The things I want you to know
On Motherhood: What I wished someone would've told me when I was young
You turned ten months and I didn’t even know it. I was behind a day and that mark in time passed by, unnoticed. When I woke up the following morning, I looked at the light coming in through the window and thought about where we would go to celebrate. Maybe we’d go to the river lined with rhododendrons or to that point along the Appalachian Trail that gives you a 360-degree view of both the Blue Ridge Mountains and the Smokies. We’d take squinty pictures in the sun and eat fresh strawberries from Christopher Farms. I pulled out my phone to look at the weather and saw the date. My heart sank. How did I miss it?
No matter how hard I try to hold onto it, to slow it down, to make it stop, it slips from my fingers. Sometimes I look at your face and how much it has changed, and I cry. Mostly out of joy, but also out of loss. All the little things you do — the way you say dog, sometimes leaving the g off the end or the way you bury your face into my lap when you’re tired or how you laugh when I raise my eyebrows up and down just like my Grandpa used to do to me when I was little — I wonder if every time is going to be the last time. I hold onto the moment, shove it into my pockets, into my mouth, and try to carry it within me so I don’t ever lose it. But I can’t hold onto everything. With everything that you no longer do, there is something new to grab onto.
We never did do the hike or eat the strawberries in the sun because the day was enveloped in a deep gray. We played in the thunderstorms of summer’s coming and took our squinty pictures in the rain. The air was thick and warm. We could feel it in our lungs. And the rain fell slow and heavy like honey. I kissed the raindrops from your cheeks and opened my hands to Time.
I’m beginning to learn to let things go. Let things be. Let things happen. A lesson you’ve taught me merely by existing. You’ve shown me so much, my darling.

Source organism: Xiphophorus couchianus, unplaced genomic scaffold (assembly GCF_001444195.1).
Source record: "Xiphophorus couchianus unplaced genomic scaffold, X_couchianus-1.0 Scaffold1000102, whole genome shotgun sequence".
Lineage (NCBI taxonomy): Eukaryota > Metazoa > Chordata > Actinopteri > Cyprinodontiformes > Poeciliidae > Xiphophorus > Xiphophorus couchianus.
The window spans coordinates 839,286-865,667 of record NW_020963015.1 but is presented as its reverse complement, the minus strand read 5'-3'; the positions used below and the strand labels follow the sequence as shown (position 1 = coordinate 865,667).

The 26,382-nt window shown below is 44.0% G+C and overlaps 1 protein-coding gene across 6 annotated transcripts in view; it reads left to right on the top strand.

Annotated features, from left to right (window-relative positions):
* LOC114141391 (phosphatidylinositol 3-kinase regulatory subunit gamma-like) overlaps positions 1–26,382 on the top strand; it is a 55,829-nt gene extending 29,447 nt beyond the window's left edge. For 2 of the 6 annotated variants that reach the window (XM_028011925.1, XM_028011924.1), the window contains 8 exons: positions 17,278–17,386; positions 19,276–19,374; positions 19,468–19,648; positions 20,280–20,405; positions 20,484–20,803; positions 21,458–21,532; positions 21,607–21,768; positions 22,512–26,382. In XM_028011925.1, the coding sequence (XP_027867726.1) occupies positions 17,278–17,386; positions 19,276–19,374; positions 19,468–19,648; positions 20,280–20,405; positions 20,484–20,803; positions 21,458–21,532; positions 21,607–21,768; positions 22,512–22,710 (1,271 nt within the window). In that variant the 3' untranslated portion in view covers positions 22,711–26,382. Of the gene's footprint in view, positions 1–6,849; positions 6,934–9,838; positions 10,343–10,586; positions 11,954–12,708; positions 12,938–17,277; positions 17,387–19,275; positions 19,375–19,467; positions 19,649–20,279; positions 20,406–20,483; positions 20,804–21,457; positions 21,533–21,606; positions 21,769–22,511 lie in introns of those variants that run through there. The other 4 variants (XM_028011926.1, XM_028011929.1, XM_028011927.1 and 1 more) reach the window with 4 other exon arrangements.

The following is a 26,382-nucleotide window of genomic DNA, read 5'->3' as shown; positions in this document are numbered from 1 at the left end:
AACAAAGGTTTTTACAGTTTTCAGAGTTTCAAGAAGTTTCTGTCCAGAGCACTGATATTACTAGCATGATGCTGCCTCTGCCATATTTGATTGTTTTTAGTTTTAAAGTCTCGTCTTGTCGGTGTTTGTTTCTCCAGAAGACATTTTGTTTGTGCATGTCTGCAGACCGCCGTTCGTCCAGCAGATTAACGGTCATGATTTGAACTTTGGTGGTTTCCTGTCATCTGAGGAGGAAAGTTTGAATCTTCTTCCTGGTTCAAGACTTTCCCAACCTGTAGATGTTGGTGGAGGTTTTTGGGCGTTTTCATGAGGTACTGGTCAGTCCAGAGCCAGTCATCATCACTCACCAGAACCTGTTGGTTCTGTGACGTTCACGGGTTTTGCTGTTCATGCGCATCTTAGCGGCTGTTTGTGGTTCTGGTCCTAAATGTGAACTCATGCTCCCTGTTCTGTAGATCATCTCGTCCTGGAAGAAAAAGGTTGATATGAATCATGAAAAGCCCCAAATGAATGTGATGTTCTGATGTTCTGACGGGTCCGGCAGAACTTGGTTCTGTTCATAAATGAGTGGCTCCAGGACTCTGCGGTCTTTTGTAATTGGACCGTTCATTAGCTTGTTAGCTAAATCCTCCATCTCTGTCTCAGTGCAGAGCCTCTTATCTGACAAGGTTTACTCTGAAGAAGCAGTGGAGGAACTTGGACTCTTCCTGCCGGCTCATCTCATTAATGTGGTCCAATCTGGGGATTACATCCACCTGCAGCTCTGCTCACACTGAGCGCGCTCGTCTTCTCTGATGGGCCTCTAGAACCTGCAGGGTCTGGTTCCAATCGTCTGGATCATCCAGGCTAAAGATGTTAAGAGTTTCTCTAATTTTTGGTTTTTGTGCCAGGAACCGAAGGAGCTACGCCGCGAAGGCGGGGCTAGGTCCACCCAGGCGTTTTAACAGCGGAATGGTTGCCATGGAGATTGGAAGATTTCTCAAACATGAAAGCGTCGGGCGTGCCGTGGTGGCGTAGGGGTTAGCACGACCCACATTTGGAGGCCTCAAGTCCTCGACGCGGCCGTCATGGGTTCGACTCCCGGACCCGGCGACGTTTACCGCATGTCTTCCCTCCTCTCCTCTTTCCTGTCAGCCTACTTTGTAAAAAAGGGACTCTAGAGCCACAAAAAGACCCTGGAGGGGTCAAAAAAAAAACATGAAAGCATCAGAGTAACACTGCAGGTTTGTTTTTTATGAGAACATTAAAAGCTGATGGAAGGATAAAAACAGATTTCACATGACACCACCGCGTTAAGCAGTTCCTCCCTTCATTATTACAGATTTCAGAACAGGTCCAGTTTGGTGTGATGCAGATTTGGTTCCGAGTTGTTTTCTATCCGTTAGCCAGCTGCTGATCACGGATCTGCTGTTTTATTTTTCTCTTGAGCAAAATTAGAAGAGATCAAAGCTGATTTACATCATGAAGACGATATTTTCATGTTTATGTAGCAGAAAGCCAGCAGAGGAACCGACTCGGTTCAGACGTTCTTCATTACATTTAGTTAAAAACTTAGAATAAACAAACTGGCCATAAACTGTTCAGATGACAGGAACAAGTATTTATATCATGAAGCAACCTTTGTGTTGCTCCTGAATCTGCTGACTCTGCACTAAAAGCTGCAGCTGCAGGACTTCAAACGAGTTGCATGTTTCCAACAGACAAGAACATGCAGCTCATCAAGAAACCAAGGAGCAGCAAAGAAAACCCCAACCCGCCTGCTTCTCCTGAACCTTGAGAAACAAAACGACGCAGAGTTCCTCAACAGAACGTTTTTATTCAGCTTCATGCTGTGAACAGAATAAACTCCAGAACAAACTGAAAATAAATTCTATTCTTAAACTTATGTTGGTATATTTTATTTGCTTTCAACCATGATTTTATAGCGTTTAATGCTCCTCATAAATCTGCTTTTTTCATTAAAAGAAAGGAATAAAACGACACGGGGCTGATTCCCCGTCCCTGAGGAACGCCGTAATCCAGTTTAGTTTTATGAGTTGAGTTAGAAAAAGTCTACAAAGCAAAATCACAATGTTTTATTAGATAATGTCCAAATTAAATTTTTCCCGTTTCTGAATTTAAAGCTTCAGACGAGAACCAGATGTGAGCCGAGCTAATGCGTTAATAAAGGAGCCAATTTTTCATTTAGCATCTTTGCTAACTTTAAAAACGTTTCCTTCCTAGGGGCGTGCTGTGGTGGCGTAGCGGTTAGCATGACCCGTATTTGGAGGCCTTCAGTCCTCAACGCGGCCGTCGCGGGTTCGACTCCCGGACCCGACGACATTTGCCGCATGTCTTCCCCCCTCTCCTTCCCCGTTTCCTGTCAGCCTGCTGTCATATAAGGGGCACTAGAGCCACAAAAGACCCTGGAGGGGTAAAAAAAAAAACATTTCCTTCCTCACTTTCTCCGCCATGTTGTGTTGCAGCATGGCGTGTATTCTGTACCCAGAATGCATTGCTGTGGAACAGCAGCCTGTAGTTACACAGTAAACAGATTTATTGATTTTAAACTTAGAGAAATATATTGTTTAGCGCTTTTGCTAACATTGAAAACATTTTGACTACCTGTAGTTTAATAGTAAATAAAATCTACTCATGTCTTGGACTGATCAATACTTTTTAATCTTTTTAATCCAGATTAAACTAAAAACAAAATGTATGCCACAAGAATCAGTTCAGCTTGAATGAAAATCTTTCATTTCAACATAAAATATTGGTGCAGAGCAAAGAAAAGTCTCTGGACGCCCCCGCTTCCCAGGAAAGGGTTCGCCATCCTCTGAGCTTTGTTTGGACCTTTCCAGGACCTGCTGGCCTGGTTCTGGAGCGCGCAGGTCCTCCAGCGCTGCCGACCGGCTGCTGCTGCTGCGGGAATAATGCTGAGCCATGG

What do I have to show you? What do I want you to know?
There are things I want you to know that I never did when I was growing up.
I want you to know that it is not your responsibility to make me happy. If I have a problem, it is not yours to fix. If I am upset, it does not fall on you to cheer me up.
I’m not saying that you shouldn’t be thoughtful or kind, or that you can’t give me a hug or draw me a picture if I am sad. You can respond with your heart in all the ways that matter to you, and I want you to know that those are gifts and I will be grateful, but it is not your job to take care of me. I want you to take care of you in all the ways that I never knew were possible when I was young.
I’ve always gathered the worries of my parents into my arms as if they weren’t strong enough to carry them. I’d navigate their moods as if they were my own and burden myself with the adult world that I barely understood because I didn’t want them to be alone in their sorrow. I was so busy trying to be what they needed from themselves or from each other that I forgot to be me. I forgot to be a kid.
I don’t want that for you. I want you to revel in the wonder of childhood. Open yourself up to the universe, be curious, follow the thread, and find what lights your soul on fire.